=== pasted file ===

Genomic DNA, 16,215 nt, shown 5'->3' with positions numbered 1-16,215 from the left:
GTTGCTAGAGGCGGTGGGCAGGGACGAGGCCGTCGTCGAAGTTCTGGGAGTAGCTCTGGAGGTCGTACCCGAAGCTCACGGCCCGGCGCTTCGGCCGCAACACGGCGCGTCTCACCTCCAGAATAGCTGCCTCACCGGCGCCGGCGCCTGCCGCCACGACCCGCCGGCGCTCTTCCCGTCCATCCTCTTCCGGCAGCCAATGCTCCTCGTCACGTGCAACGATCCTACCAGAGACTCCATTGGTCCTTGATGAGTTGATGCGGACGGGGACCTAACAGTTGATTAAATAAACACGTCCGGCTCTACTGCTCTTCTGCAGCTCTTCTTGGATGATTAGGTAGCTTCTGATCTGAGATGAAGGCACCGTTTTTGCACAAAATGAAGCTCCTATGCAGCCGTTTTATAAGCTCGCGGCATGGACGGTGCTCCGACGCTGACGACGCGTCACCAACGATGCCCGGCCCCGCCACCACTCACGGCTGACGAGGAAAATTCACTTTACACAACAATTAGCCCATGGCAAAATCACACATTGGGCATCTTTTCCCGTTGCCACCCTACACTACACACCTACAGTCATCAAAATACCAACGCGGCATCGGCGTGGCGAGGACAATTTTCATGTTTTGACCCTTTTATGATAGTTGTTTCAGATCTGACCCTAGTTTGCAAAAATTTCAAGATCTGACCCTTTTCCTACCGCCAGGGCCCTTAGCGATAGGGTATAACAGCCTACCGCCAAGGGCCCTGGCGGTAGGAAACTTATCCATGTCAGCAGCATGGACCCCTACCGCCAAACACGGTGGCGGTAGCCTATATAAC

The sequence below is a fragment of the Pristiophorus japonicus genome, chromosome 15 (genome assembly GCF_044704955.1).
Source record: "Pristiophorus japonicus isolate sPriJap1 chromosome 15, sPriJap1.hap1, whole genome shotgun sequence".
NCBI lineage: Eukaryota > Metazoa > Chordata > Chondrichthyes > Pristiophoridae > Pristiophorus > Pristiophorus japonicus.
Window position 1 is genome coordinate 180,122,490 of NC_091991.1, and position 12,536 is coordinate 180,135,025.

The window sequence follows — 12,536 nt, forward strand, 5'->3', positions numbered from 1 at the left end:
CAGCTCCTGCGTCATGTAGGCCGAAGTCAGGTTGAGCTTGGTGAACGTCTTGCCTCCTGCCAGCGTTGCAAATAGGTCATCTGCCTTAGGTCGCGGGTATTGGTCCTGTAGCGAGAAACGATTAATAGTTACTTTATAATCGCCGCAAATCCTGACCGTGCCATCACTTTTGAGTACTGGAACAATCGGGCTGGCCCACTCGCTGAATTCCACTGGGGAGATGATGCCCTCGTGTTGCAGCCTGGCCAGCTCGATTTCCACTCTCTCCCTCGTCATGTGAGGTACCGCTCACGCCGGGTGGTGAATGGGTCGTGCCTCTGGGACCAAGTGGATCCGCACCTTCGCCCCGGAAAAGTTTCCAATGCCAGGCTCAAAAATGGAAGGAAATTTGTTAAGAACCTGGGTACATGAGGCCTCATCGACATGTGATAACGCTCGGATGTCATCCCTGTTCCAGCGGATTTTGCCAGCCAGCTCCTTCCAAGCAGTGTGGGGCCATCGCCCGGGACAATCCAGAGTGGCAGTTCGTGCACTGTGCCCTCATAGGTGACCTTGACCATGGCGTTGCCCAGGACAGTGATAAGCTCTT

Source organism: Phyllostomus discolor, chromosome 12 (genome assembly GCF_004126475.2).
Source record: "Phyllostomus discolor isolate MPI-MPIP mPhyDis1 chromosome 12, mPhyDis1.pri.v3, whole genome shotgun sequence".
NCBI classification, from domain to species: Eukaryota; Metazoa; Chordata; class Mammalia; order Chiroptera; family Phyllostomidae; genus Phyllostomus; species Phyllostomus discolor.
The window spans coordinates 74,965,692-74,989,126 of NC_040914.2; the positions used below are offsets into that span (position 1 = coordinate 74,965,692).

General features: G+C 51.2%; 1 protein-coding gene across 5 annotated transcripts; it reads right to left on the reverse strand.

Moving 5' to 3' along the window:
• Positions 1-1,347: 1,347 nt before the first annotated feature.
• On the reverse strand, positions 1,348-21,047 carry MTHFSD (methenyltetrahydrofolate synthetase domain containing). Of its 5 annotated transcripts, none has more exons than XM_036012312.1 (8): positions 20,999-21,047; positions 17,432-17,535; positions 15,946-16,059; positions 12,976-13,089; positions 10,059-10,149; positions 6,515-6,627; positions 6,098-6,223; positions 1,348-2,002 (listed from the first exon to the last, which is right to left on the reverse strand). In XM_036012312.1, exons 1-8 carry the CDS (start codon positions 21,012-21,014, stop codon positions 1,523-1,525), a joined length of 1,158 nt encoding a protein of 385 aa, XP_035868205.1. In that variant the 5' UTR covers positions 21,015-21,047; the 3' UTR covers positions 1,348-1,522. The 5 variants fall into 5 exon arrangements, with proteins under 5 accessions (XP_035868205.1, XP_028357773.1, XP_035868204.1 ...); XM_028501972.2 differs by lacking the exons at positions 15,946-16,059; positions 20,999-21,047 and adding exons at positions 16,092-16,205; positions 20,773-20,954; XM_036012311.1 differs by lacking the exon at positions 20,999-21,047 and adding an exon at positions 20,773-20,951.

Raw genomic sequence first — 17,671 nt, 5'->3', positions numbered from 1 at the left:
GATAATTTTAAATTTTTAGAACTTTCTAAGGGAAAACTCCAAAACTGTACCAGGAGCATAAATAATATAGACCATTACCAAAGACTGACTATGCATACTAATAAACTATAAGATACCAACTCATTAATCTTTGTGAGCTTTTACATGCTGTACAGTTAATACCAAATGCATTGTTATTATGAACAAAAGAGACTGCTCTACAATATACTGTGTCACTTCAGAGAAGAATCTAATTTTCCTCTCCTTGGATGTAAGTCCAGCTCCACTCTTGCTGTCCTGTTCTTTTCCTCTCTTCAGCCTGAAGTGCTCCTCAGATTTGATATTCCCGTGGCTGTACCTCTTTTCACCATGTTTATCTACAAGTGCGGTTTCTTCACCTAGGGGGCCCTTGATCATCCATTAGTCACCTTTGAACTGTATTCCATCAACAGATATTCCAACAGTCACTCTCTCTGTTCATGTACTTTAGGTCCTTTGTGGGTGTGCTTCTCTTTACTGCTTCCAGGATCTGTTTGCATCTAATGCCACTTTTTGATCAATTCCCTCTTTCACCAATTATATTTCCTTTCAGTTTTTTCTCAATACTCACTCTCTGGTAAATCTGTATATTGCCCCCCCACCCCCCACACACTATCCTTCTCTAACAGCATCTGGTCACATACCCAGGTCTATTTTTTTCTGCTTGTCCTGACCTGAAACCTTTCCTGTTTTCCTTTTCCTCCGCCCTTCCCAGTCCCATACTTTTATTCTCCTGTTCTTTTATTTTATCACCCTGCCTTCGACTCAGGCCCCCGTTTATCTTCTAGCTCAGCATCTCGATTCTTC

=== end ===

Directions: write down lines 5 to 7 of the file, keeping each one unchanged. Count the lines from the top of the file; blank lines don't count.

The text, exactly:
NCBI lineage: Eukaryota > Metazoa > Chordata > Chondrichthyes > Pristiophoridae > Pristiophorus > Pristiophorus japonicus.
Window position 1 is genome coordinate 180,122,490 of NC_091991.1, and position 12,536 is coordinate 180,135,025.

The window sequence follows — 12,536 nt, forward strand, 5'->3', positions numbered from 1 at the left end: